Wednesday, March 13, 2013

Insert sensationalist headline here...

A recent BMJ Minerva column alerted me to an interesting paper in the journal Transplantation. The authors used collaborative databases to compare overall and age-specific graft survival in first deceased donor transplants carried out in the US & Europe. They found that although there was broad similarity in 1-year graft survival, 5 and 10 year graft survival was considerably higher in Europe than in the US. The tendency towards worse graft survival in the US persisted across all ethnic groups and was largest for children and young adults. The gap between European and US survival was greater beyond 3 to 4 years post engraftment.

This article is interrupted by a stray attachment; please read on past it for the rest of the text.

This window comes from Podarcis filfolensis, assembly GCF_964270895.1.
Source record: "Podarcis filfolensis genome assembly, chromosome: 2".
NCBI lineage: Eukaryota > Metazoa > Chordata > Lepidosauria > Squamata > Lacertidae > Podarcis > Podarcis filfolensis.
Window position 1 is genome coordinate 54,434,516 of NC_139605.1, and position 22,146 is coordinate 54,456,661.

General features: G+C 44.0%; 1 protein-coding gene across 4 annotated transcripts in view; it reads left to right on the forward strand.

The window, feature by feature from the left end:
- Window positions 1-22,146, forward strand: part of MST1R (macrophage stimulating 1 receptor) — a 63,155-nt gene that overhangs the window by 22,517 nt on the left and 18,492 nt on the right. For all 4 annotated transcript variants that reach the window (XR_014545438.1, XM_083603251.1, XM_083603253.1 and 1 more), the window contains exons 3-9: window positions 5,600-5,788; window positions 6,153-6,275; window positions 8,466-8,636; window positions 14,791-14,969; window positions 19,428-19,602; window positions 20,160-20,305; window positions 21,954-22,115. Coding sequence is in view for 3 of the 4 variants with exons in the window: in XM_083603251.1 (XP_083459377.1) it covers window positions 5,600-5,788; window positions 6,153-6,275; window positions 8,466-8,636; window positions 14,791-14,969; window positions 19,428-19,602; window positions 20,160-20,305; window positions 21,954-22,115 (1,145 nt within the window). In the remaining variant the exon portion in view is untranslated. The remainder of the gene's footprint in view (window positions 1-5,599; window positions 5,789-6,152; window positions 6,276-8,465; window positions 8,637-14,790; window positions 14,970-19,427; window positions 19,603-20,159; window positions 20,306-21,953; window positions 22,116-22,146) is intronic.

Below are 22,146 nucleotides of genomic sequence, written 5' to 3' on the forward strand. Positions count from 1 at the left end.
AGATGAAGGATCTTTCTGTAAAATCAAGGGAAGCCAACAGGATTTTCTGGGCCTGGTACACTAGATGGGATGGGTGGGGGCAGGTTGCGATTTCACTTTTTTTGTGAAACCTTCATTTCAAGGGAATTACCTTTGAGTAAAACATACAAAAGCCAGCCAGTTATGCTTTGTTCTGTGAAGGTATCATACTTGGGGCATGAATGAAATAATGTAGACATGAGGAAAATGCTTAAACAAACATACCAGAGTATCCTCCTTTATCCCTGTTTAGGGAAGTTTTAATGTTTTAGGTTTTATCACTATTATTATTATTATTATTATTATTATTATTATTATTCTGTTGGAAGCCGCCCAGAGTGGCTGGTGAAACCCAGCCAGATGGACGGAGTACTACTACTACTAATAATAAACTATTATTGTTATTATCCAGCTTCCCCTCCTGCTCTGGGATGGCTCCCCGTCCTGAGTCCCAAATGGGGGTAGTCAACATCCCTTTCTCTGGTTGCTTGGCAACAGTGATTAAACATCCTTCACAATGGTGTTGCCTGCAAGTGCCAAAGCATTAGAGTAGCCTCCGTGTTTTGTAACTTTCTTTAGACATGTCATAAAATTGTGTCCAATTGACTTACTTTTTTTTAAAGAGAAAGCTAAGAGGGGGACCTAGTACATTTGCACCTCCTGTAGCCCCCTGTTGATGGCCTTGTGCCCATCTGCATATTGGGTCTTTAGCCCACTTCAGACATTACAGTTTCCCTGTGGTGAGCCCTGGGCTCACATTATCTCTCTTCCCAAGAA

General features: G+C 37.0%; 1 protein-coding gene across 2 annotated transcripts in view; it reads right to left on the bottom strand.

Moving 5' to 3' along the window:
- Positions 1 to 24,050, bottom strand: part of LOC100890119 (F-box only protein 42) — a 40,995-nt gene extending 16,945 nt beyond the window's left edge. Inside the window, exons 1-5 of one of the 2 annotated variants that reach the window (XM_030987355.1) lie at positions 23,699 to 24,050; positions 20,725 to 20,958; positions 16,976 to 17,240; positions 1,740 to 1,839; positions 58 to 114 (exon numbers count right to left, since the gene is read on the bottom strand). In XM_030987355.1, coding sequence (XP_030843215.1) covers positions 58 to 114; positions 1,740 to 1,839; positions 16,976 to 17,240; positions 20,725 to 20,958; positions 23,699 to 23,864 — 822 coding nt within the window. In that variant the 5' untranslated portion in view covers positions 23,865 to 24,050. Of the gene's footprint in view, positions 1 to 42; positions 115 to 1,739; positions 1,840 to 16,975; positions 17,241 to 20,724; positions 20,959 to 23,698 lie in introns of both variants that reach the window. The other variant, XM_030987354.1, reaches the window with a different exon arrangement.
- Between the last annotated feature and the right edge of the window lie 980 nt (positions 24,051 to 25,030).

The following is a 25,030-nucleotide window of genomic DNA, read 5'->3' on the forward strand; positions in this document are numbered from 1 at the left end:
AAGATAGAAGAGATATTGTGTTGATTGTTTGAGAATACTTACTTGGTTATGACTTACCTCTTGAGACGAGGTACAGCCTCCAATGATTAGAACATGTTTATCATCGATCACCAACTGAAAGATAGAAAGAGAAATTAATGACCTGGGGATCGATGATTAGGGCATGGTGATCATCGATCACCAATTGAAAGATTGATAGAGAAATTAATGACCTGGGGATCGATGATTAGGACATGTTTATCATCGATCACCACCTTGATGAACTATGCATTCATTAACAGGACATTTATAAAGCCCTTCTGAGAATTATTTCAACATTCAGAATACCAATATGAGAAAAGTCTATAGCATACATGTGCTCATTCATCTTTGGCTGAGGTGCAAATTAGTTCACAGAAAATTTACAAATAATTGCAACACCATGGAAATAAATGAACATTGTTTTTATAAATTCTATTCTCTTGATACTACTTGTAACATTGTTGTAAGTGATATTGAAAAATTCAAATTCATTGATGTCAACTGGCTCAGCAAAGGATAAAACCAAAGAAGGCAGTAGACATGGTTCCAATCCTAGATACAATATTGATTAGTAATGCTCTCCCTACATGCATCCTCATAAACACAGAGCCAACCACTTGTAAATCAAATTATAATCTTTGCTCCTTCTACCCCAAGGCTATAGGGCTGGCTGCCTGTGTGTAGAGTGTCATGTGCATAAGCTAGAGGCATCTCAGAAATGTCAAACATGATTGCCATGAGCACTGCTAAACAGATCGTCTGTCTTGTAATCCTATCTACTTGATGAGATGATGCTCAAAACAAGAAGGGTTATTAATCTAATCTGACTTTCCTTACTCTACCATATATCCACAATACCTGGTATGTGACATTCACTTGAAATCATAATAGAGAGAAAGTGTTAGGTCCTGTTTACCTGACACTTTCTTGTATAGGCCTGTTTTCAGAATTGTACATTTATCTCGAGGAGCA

I am British and have only ever practiced in the UK NHS. I am therefore in no position to comment meaningfully on the following points made in the paper’s discussion section: "it is necessary to recall…the 3-year restriction in medication coverage for immunosuppression in the United States by Medicare…A policy change may contribute to improving graft survival and ultimately saving lives and also help to reduce health care spending." I imagine that other readers and contributors to this site may have informed and/or deeply held opinions.

1 comment:

Joel Topf said...

Best title ever. Well played.